Both Unity and Godot use OpenGL (and DirectX for Unity on windows) for rendering both their 3D scenes and their 2D scenes. OpenGL is intended to be used with 3D graphics, and though it can do 2D graphics as well, it’s technically not truely 2D like in the game engines of old.

    In modern game engines 2D is actually still 3D, but rendered with an orthographic camera. This is so it looks flat, and if you’re only using 2D sprites, then you’d never know it’s actually quads (squares) hanging in 3D space under the hood.

    The problem with using a 3D engine for 2D graphics is how do you make it pixel perfect? (I’m assuming you know what ‘pixel perfect’ means). Another problem is physics for 2D, but I’ll leave that for another day (as it’s not in the question, and I’d have to brush up on how physic engines work :smile: )

    ------*

    Unity handles this by using a pixel ratio, so it can convert pixels to unity units. Unity then scales the quad by the amount of pixels times the ratio. Then it renders the whole thing in an orthographic camera. Unity doesn’t try to hide that it’s 2D engine is actually 3D, just rendered flat. Because Unity decided to keep it’s 3D engine and 2D engine together, you can place 3D objects around in a 2D scene, because the 2D scenes is actually a 3D scene. (If you push the little 2D button in the Unity editor so it’s not in 2D mode, you can look around at your 2D scene in 3D)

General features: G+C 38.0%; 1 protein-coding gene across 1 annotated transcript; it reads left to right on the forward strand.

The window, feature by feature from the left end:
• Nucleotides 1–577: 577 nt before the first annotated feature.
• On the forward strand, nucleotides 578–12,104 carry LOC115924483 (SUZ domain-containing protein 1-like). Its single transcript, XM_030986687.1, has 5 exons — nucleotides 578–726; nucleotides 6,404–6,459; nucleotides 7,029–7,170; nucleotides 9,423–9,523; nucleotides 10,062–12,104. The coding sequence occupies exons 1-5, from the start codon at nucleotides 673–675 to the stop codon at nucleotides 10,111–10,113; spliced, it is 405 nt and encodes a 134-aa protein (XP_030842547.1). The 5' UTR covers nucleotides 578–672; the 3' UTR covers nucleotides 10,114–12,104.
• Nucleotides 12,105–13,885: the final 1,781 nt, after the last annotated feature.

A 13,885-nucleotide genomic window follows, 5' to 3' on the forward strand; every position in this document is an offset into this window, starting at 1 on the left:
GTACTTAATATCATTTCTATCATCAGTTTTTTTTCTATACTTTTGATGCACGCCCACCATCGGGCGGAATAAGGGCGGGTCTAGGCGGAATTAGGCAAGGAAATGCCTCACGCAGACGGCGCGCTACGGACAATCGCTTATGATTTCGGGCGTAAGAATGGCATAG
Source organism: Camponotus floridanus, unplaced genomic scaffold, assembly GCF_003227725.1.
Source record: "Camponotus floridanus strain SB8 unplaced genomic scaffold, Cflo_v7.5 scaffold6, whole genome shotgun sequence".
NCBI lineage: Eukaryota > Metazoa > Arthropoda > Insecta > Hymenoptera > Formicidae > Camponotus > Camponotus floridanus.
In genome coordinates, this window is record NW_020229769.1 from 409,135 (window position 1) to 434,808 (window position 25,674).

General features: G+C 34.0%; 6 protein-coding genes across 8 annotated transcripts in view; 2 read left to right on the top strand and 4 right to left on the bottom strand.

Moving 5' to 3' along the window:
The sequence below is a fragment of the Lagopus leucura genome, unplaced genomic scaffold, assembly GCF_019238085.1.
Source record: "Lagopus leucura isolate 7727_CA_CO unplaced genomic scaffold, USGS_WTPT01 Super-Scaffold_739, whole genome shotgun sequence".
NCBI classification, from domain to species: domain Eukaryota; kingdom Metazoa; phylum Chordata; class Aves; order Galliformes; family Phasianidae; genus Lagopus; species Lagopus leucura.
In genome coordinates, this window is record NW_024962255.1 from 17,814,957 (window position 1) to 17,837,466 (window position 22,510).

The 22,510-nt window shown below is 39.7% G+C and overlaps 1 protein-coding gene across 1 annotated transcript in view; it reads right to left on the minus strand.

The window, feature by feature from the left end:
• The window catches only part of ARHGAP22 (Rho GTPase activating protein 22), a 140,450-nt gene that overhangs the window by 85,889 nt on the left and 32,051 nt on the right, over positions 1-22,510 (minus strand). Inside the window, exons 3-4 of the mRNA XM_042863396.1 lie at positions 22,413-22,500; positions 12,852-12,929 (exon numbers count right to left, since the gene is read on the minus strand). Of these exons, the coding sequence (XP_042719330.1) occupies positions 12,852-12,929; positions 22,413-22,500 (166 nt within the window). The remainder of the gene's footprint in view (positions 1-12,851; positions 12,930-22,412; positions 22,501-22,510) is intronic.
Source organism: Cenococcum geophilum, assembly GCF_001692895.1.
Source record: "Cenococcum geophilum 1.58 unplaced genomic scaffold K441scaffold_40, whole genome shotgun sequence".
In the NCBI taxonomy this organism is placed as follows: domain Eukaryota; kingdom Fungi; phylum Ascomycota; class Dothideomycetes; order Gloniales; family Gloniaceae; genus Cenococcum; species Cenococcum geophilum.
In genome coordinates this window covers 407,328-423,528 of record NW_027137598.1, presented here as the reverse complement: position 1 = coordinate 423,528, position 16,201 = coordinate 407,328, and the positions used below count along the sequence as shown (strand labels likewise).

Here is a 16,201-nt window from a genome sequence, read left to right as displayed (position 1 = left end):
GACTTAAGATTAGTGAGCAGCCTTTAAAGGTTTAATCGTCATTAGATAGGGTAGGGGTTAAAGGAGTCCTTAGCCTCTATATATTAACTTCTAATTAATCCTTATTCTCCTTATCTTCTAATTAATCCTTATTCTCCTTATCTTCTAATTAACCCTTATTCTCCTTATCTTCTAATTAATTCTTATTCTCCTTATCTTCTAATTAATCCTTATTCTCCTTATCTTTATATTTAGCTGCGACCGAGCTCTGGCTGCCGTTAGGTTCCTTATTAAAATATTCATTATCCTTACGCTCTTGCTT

------*

    Godot handles the pixel perfect problem by separating the 3D engine from the 2D engine. While Unity uses a pixel to unit ratio, Godot uses one pixel per unit (assuming no scaling). Godot makes quads with the size of the sprite in pixels, and then applies whatever scaling afterwards (if it’s scaled, otherwise it just stays the same size)

    This keeps things pixel perfect and has additional benefits like optimization specifically for 2D. However, because the 2D render engine is kept separate from the 3D, you cannot just mix and match them like you do in Unity, because they’re technically entirely different systems as far as the game engine is concerned (despite them both using OpenGL). The only way to mix ‘true’ 3D with ‘true’ 2D in Godot is either to render your 3D scene to a 2D texture, or to write a 2D stack on top of the existing 3D stack in Godot (basically write a system to handle 2D like in Unity).